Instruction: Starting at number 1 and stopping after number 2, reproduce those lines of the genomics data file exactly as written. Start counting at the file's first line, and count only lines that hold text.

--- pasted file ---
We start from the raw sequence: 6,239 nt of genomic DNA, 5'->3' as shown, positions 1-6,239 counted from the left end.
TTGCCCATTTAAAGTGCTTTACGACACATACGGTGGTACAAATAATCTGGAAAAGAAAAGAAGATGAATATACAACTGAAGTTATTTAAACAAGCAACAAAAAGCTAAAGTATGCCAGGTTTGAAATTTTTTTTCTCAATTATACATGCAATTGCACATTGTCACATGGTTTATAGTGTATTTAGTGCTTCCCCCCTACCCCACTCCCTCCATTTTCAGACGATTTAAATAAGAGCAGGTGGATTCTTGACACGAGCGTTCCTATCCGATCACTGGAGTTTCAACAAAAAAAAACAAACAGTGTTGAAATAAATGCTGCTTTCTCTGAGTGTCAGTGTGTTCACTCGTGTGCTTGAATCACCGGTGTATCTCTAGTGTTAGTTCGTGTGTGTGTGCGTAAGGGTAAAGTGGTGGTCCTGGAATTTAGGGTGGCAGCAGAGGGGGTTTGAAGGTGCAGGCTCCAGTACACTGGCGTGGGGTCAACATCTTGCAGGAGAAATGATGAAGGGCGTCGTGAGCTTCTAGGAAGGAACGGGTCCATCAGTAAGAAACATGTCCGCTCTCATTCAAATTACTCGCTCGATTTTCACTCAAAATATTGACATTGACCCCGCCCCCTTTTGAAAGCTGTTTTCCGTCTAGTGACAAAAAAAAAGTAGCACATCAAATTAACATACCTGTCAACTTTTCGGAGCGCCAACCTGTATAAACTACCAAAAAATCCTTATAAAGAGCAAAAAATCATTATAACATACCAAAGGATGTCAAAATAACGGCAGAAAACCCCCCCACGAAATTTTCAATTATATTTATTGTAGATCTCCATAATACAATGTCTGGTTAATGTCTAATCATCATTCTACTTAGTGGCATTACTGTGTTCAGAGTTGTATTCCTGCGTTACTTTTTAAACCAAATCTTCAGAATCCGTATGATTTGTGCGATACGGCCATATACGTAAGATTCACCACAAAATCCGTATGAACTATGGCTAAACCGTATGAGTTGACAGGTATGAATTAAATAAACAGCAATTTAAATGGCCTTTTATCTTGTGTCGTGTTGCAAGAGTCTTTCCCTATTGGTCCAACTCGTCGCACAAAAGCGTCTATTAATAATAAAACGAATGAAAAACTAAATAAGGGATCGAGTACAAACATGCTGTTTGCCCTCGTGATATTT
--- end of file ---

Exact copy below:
We start from the raw sequence: 6,239 nt of genomic DNA, 5'->3' as shown, positions 1-6,239 counted from the left end.
TTGCCCATTTAAAGTGCTTTACGACACATACGGTGGTACAAATAATCTGGAAAAGAAAAGAAGATGAATATACAACTGAAGTTATTTAAACAAGCAACAAAAAGCTAAAGTATGCCAGGTTTGAAATTTTTTTTCTCAATTATACATGCAATTGCACATTGTCACATGGTTTATAGTGTATTTAGTGCTTCCCCCCTACCCCACTCCCTCCATTTTCAGACGATTTAAATAAGAGCAGGTGGATTCTTGACACGAGCGTTCCTATCCGATCACTGGAGTTTCAACAAAAAAAAACAAACAGTGTTGAAATAAATGCTGCTTTCTCTGAGTGTCAGTGTGTTCACTCGTGTGCTTGAATCACCGGTGTATCTCTAGTGTTAGTTCGTGTGTGTGTGCGTAAGGGTAAAGTGGTGGTCCTGGAATTTAGGGTGGCAGCAGAGGGGGTTTGAAGGTGCAGGCTCCAGTACACTGGCGTGGGGTCAACATCTTGCAGGAGAAATGATGAAGGGCGTCGTGAGCTTCTAGGAAGGAACGGGTCCATCAGTAAGAAACATGTCCGCTCTCATTCAAATTACTCGCTCGATTTTCACTCAAAATATTGACATTGACCCCGCCCCCTTTTGAAAGCTGTTTTCCGTCTAGTGACAAAAAAAAAGTAGCACATCAAATTAACATACCTGTCAACTTTTCGGAGCGCCAACCTGTATAAACTACCAAAAAATCCTTATAAAGAGCAAAAAATCATTATAACATACCAAAGGATGTCAAAATAACGGCAGAAAACCCCCCCACGAAATTTTCAATTATATTTATTGTAGATCTCCATAATACAATGTCTGGTTAATGTCTAATCATCATTCTACTTAGTGGCATTACTGTGTTCAGAGTTGTATTCCTGCGTTACTTTTTAAACCAAATCTTCAGAATCCGTATGATTTGTGCGATACGGCCATATACGTAAGATTCACCACAAAATCCGTATGAACTATGGCTAAACCGTATGAGTTGACAGGTATGAATTAAATAAACAGCAATTTAAATGGCCTTTTATCTTGTGTCGTGTTGCAAGAGTCTTTCCCTATTGGTCCAACTCGTCGCACAAAAGCGTCTATTAATAATAAAACGAATGAAAAACTAAATAAGGGATCGAGTACAAACATGCTGTTTGCCCTCGTGATATTT